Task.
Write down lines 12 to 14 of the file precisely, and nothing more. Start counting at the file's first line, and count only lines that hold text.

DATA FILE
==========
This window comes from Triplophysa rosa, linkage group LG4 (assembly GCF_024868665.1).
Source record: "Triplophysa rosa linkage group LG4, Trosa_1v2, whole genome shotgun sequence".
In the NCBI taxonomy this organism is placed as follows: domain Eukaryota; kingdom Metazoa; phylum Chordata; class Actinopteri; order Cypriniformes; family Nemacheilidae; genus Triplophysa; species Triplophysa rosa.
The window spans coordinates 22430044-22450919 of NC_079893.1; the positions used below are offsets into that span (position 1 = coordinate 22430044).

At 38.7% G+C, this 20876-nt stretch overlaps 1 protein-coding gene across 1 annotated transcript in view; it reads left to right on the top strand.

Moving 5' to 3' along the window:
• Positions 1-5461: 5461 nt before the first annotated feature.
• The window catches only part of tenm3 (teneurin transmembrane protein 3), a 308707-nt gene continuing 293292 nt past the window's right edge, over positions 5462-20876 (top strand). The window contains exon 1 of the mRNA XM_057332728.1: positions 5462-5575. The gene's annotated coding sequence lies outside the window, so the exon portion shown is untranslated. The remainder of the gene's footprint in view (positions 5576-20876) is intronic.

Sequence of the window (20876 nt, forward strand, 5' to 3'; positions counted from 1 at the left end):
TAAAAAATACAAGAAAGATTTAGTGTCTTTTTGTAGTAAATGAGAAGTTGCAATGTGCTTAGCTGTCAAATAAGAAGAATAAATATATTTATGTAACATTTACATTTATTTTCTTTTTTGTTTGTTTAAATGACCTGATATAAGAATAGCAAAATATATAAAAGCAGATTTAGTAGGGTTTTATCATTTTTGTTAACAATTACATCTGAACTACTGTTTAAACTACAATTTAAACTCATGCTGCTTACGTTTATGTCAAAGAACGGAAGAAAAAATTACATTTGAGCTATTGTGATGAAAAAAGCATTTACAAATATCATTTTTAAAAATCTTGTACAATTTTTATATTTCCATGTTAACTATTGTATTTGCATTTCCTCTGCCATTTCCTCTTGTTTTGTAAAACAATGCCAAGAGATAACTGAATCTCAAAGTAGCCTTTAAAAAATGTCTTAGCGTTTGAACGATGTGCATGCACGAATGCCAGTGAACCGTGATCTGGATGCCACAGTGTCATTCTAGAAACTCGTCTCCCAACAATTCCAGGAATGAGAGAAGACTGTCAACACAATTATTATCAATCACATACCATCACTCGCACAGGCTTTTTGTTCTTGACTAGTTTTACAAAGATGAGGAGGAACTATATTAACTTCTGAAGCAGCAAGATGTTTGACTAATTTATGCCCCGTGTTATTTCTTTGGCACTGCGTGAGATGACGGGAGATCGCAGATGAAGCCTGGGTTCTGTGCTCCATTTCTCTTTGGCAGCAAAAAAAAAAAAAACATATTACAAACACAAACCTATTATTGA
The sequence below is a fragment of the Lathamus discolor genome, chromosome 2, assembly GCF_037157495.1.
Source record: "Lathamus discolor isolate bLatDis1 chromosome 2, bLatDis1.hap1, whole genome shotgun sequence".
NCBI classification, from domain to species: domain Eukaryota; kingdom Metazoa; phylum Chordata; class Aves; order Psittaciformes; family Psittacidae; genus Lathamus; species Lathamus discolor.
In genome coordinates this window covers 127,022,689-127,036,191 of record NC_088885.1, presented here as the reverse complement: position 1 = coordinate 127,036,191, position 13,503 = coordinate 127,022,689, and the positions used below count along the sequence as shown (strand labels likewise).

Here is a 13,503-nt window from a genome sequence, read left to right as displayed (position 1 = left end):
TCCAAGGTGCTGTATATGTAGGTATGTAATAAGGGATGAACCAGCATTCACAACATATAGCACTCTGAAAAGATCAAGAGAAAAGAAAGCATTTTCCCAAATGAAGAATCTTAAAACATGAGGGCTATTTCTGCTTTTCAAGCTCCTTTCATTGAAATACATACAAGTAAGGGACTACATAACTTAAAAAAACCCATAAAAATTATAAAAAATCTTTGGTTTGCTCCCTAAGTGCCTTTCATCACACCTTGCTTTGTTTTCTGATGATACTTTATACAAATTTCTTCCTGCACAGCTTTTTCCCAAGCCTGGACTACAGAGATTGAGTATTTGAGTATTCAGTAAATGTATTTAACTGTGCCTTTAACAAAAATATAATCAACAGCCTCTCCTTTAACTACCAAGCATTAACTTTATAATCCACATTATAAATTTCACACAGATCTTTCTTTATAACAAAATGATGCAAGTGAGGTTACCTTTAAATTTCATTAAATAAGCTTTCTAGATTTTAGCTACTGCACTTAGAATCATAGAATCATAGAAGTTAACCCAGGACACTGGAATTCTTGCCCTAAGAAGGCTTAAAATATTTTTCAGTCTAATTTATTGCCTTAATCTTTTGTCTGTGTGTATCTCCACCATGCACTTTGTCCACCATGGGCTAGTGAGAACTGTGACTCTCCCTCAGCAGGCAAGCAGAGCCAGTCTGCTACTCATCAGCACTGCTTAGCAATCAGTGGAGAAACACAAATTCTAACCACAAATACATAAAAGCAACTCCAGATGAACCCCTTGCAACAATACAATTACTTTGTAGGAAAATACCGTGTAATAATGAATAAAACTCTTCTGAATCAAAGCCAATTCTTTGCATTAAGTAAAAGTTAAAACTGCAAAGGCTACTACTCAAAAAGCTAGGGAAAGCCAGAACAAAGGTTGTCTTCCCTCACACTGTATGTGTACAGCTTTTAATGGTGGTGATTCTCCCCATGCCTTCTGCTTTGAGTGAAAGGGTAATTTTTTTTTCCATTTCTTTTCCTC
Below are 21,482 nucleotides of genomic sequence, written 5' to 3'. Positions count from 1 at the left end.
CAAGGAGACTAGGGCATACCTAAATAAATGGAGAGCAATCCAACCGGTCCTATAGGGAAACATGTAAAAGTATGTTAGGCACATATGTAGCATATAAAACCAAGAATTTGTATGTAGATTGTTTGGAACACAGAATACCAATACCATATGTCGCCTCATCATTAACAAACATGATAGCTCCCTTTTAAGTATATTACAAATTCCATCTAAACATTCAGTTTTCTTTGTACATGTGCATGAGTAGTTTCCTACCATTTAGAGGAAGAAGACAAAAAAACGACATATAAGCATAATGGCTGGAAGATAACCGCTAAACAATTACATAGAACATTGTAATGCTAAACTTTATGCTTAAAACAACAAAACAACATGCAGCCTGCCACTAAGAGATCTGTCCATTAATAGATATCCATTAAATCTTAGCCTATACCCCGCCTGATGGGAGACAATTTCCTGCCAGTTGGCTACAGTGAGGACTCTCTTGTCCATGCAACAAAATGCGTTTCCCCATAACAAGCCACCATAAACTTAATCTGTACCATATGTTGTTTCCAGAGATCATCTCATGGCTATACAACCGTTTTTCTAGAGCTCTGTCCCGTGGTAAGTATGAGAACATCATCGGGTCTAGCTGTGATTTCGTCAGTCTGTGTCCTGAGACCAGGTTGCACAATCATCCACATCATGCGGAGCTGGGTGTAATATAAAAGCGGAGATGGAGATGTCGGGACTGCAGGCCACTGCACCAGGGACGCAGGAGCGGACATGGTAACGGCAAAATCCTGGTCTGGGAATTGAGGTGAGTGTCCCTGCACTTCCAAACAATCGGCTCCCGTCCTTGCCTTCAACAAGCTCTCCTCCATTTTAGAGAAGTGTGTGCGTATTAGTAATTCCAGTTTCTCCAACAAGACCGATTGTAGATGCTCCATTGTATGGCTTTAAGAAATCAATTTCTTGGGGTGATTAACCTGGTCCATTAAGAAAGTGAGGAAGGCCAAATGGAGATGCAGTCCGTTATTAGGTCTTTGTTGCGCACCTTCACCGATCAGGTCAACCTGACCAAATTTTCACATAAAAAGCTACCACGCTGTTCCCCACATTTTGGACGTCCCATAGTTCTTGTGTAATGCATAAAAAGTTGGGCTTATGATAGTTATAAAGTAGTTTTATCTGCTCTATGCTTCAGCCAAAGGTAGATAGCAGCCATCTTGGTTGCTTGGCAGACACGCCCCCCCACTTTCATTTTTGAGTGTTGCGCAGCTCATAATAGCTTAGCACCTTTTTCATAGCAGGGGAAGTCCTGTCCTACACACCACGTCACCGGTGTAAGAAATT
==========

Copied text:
Source record: "Lathamus discolor isolate bLatDis1 chromosome 2, bLatDis1.hap1, whole genome shotgun sequence".
NCBI classification, from domain to species: domain Eukaryota; kingdom Metazoa; phylum Chordata; class Aves; order Psittaciformes; family Psittacidae; genus Lathamus; species Lathamus discolor.
In genome coordinates this window covers 127,022,689-127,036,191 of record NC_088885.1, presented here as the reverse complement: position 1 = coordinate 127,036,191, position 13,503 = coordinate 127,022,689, and the positions used below count along the sequence as shown (strand labels likewise).